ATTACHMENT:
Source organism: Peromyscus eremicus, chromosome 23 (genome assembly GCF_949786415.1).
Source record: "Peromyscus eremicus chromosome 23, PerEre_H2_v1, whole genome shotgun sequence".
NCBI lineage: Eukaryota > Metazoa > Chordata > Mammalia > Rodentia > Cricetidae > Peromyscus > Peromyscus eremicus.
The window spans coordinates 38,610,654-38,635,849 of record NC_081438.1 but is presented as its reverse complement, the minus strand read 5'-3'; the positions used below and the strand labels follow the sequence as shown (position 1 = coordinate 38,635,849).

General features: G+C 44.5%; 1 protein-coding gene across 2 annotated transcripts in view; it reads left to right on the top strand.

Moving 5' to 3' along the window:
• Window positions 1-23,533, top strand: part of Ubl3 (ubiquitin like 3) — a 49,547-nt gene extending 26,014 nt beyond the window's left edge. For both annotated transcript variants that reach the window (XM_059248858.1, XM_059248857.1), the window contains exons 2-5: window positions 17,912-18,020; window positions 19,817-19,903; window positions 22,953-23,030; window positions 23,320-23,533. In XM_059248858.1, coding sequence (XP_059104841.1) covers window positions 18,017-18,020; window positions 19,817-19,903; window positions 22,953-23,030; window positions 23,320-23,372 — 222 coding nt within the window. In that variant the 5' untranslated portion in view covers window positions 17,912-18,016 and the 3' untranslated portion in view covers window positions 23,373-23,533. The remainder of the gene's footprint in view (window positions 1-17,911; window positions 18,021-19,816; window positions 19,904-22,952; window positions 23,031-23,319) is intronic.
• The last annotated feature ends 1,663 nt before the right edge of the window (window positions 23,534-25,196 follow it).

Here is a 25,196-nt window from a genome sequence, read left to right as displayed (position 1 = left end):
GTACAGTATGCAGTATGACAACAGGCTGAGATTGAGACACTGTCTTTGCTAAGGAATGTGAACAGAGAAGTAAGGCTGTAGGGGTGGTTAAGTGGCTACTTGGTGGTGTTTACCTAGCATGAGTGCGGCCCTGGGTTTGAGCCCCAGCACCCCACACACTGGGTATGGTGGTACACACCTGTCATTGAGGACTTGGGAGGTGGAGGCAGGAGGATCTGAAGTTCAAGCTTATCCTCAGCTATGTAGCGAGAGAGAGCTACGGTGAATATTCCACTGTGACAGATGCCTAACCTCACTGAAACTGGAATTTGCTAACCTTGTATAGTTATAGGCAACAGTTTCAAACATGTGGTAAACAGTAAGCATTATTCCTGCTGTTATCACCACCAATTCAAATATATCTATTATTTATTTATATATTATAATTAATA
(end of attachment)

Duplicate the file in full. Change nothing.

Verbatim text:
Source organism: Peromyscus eremicus, chromosome 23 (genome assembly GCF_949786415.1).
Source record: "Peromyscus eremicus chromosome 23, PerEre_H2_v1, whole genome shotgun sequence".
NCBI lineage: Eukaryota > Metazoa > Chordata > Mammalia > Rodentia > Cricetidae > Peromyscus > Peromyscus eremicus.
The window spans coordinates 38,610,654-38,635,849 of record NC_081438.1 but is presented as its reverse complement, the minus strand read 5'-3'; the positions used below and the strand labels follow the sequence as shown (position 1 = coordinate 38,635,849).

General features: G+C 44.5%; 1 protein-coding gene across 2 annotated transcripts in view; it reads left to right on the top strand.

Moving 5' to 3' along the window:
• Window positions 1-23,533, top strand: part of Ubl3 (ubiquitin like 3) — a 49,547-nt gene extending 26,014 nt beyond the window's left edge. For both annotated transcript variants that reach the window (XM_059248858.1, XM_059248857.1), the window contains exons 2-5: window positions 17,912-18,020; window positions 19,817-19,903; window positions 22,953-23,030; window positions 23,320-23,533. In XM_059248858.1, coding sequence (XP_059104841.1) covers window positions 18,017-18,020; window positions 19,817-19,903; window positions 22,953-23,030; window positions 23,320-23,372 — 222 coding nt within the window. In that variant the 5' untranslated portion in view covers window positions 17,912-18,016 and the 3' untranslated portion in view covers window positions 23,373-23,533. The remainder of the gene's footprint in view (window positions 1-17,911; window positions 18,021-19,816; window positions 19,904-22,952; window positions 23,031-23,319) is intronic.
• The last annotated feature ends 1,663 nt before the right edge of the window (window positions 23,534-25,196 follow it).

Here is a 25,196-nt window from a genome sequence, read left to right as displayed (position 1 = left end):
GTACAGTATGCAGTATGACAACAGGCTGAGATTGAGACACTGTCTTTGCTAAGGAATGTGAACAGAGAAGTAAGGCTGTAGGGGTGGTTAAGTGGCTACTTGGTGGTGTTTACCTAGCATGAGTGCGGCCCTGGGTTTGAGCCCCAGCACCCCACACACTGGGTATGGTGGTACACACCTGTCATTGAGGACTTGGGAGGTGGAGGCAGGAGGATCTGAAGTTCAAGCTTATCCTCAGCTATGTAGCGAGAGAGAGCTACGGTGAATATTCCACTGTGACAGATGCCTAACCTCACTGAAACTGGAATTTGCTAACCTTGTATAGTTATAGGCAACAGTTTCAAACATGTGGTAAACAGTAAGCATTATTCCTGCTGTTATCACCACCAATTCAAATATATCTATTATTTATTTATATATTATAATTAATA